substitution cipher

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substitution cipher

[‚səb·stə′tü·shən ‚sī·fər]
(communications)
A cipher in which the characters of the original message are replaced by other characters according to a key.
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References in periodicals archive ?
In the simplest of substitution ciphers, the key is nothing more than a shift in the alphabet where A=B, B=C, C=D, and so on; resulting in a chart which looks like this:
Cryptanalysis of the Playfair cipher is much more difficult than normal simple substitution ciphers, because digraphs (pairs of letters) are being substituted instead of monographs (single letters) [20].
The author begins a description of various symmetric-key cryptographic algorithms that includes basic substitution ciphers, cryptanalysis and other encryption standards.
Substitution ciphers and code-books in which whole words substituted for others dominated cryptography from Caesar's time through the nineteenth century.
Simple substitution ciphers like these are easy to solve, even if the code is not known, as shall be shown subsequently.
About 1,000 years ago, simple substitution ciphers were familiar enough for their weaknesses to be understood and for people to begin exploring more complex systems intended to counter those weaknesses.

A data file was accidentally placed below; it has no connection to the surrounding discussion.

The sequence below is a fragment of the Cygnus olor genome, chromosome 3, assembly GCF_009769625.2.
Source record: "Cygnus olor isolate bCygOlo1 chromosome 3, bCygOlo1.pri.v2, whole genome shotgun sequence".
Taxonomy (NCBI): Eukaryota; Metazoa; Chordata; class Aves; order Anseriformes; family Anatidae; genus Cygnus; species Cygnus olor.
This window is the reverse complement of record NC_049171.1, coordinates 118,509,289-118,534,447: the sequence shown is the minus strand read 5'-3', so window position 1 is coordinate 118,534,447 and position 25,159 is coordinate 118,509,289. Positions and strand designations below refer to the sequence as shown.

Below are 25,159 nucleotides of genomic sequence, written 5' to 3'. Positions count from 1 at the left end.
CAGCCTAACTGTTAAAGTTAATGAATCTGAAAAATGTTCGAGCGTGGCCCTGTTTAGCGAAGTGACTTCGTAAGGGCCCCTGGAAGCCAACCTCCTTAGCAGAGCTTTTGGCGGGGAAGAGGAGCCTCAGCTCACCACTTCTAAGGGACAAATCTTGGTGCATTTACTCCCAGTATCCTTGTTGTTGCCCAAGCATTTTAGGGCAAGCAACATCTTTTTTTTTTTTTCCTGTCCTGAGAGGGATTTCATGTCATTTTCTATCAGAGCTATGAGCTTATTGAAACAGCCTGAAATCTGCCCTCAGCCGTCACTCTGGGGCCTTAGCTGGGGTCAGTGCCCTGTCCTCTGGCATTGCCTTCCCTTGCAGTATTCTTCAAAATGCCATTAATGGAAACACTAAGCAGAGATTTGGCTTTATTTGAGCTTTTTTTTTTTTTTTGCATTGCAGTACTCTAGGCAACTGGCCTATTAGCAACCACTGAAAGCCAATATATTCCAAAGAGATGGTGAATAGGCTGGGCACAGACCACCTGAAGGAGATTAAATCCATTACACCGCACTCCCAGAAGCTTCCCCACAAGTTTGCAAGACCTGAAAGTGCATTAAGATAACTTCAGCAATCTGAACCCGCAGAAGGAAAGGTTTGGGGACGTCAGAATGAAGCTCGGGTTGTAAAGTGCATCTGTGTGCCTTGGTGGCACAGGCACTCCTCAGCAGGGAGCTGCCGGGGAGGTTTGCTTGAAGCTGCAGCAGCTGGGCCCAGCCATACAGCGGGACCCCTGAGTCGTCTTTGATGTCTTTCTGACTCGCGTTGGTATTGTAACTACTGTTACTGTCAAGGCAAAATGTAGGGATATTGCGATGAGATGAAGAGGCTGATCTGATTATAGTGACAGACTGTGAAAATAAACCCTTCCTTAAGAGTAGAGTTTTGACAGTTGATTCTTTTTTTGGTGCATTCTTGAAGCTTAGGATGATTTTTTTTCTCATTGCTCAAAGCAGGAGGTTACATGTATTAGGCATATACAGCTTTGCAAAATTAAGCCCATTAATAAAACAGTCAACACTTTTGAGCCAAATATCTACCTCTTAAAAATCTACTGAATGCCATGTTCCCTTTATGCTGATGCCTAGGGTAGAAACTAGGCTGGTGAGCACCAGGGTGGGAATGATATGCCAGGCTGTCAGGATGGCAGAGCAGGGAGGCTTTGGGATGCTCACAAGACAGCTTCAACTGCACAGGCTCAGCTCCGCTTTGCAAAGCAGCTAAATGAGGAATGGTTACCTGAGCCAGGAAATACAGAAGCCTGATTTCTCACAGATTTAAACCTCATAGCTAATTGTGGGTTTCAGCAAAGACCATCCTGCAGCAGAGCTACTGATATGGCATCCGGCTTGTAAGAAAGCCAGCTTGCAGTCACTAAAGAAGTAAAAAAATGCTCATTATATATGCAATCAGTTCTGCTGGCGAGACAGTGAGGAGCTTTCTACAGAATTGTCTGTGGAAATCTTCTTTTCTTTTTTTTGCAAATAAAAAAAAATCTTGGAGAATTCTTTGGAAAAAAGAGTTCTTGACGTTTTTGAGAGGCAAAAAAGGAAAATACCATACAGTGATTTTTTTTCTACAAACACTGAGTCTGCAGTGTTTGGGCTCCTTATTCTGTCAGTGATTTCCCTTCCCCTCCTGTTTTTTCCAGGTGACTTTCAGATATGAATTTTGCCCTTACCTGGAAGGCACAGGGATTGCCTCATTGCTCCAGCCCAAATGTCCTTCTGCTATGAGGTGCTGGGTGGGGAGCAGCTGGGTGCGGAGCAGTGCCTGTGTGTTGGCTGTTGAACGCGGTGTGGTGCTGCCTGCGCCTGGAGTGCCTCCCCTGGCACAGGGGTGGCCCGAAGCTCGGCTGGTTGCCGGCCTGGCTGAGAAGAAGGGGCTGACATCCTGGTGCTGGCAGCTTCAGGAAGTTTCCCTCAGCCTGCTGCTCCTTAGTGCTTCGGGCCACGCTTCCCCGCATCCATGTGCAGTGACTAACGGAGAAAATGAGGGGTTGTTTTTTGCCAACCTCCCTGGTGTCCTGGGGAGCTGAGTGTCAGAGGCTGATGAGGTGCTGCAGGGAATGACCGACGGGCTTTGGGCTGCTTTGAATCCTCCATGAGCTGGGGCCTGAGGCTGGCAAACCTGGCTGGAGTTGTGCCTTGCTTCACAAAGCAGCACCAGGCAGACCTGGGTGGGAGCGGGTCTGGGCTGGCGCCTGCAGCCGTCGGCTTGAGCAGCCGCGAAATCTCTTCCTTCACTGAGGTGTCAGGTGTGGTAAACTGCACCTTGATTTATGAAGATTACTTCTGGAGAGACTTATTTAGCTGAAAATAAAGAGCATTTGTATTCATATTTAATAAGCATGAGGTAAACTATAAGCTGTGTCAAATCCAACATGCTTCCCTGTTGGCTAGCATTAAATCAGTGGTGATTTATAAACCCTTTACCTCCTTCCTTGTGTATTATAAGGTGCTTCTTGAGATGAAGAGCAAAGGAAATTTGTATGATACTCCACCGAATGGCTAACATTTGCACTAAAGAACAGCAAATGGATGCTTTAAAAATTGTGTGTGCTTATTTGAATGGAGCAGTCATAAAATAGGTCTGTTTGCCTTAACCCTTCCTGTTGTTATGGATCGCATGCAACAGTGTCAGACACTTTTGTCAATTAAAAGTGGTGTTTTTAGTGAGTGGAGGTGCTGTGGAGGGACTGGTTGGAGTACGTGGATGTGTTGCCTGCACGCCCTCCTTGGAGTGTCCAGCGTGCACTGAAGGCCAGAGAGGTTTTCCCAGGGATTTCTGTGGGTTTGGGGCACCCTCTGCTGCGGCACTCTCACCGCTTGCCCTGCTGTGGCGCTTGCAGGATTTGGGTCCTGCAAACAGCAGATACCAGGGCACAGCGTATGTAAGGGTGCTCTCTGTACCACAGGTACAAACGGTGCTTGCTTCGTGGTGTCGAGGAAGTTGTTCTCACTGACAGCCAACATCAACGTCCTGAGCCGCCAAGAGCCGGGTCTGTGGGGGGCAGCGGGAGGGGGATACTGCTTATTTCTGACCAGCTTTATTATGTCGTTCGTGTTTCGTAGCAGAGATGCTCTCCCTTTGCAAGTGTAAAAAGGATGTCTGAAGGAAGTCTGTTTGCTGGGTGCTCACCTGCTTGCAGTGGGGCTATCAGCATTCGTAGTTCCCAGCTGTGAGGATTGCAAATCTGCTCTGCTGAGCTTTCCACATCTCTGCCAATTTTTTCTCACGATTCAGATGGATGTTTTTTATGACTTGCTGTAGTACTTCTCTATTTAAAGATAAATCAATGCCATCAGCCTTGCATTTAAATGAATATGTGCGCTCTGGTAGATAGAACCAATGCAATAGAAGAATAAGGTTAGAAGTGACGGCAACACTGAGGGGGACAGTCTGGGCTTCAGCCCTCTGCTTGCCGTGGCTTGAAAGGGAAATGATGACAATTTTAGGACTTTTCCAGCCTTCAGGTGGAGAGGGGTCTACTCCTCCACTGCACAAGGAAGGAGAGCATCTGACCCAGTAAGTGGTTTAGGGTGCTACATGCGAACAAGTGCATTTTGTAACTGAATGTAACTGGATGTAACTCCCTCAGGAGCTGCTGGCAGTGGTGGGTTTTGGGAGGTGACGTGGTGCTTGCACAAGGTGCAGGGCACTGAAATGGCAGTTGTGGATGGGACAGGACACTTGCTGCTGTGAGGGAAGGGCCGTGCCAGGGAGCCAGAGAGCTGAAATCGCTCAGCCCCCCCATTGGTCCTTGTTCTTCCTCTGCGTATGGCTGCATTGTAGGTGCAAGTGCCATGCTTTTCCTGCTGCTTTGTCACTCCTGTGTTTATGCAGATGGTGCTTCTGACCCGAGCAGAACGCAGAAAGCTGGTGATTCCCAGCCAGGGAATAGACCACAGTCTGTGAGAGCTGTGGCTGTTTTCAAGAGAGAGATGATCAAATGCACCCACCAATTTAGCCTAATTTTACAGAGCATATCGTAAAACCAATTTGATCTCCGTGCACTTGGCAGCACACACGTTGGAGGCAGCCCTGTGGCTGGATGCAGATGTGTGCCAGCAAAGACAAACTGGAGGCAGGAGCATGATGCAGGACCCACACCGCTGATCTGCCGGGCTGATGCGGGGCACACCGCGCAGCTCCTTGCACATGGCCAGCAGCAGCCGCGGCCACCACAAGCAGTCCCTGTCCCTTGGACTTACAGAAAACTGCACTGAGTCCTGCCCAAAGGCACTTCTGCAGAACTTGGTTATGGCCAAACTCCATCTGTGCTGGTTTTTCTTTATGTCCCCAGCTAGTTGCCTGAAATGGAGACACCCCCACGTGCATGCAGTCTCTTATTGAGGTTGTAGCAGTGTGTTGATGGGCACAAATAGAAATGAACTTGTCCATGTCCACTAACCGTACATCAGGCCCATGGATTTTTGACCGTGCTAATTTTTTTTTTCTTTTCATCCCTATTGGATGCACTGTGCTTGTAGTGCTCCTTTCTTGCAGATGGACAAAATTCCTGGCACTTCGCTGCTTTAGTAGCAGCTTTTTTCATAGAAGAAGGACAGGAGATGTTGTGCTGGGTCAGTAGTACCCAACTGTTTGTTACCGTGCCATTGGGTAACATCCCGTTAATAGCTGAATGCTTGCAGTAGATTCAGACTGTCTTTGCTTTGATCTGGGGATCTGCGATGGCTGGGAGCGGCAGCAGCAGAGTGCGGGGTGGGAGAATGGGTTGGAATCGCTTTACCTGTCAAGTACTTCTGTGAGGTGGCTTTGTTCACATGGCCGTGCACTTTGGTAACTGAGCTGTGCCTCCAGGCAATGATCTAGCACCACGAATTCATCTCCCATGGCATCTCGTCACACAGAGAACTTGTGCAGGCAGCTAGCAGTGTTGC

If the cryptanalyst knows which language the cipher was written in and has enough cipher text to work with, simple substitution ciphers can often be solved easily.
One of the early substitution ciphers is credited to Julius Caesar.
Such ciphers are harder to break than either transposition or substitution ciphers alone (see "Unscramblilng the ABC's of Cryptography," Communications News, February 1980, page 48).
In a related move, the company's iPower Business Unit launched its own Web site along with CryptoSolver, an interactive game that invites participants to solve encrypted messages based on the concepts of substitution ciphers and the alphabetic frequency table.
In a November 1970 article, Ross Eckler cited a finding in communications theory that even simple substitution ciphers of length 27 or greater have an extremely high probability of a unique solution.
The undergraduate textbook introduces number theory, modular arithmetic, substitution ciphers, the Euclidean algorithm, and the mathematical basis for an exponential cipher.

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